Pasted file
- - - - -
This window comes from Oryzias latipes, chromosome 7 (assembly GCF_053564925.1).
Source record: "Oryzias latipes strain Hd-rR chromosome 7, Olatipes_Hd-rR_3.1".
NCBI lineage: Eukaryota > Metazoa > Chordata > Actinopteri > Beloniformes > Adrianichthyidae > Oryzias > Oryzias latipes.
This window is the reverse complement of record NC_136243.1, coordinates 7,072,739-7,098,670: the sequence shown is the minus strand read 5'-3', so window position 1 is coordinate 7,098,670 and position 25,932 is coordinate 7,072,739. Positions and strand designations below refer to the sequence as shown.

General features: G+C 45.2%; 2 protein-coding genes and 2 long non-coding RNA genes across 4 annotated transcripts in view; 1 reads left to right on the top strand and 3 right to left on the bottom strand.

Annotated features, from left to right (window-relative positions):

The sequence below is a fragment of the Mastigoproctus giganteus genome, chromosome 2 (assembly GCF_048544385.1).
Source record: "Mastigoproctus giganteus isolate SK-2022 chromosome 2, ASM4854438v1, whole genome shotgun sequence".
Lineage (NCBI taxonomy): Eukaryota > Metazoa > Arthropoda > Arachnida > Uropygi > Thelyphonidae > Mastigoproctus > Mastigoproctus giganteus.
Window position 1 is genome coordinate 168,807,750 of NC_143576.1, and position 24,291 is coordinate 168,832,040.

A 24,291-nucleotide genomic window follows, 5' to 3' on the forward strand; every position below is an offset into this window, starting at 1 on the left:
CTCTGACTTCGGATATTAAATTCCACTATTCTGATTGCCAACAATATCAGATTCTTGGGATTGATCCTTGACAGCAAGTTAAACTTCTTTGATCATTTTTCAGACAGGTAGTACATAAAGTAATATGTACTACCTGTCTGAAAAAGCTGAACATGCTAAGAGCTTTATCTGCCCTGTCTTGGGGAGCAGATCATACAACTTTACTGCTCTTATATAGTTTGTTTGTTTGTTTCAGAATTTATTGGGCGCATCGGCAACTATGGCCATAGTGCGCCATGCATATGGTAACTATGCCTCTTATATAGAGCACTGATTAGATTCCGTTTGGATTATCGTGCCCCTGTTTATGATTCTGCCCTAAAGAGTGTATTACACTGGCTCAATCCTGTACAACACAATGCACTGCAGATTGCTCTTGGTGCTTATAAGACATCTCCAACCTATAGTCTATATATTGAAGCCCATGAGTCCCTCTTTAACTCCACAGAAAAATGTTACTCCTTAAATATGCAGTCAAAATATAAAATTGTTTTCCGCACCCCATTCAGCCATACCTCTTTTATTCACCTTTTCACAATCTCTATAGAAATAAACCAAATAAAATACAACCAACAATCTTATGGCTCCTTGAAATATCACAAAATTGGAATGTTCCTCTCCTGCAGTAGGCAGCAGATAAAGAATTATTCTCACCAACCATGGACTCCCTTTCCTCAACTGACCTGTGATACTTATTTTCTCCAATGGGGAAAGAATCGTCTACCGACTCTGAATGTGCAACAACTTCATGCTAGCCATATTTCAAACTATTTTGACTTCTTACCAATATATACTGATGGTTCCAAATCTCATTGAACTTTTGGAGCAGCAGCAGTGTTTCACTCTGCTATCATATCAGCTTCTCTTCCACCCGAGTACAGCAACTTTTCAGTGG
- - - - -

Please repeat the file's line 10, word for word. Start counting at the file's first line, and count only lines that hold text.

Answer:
Window position 1 is genome coordinate 168,807,750 of NC_143576.1, and position 24,291 is coordinate 168,832,040.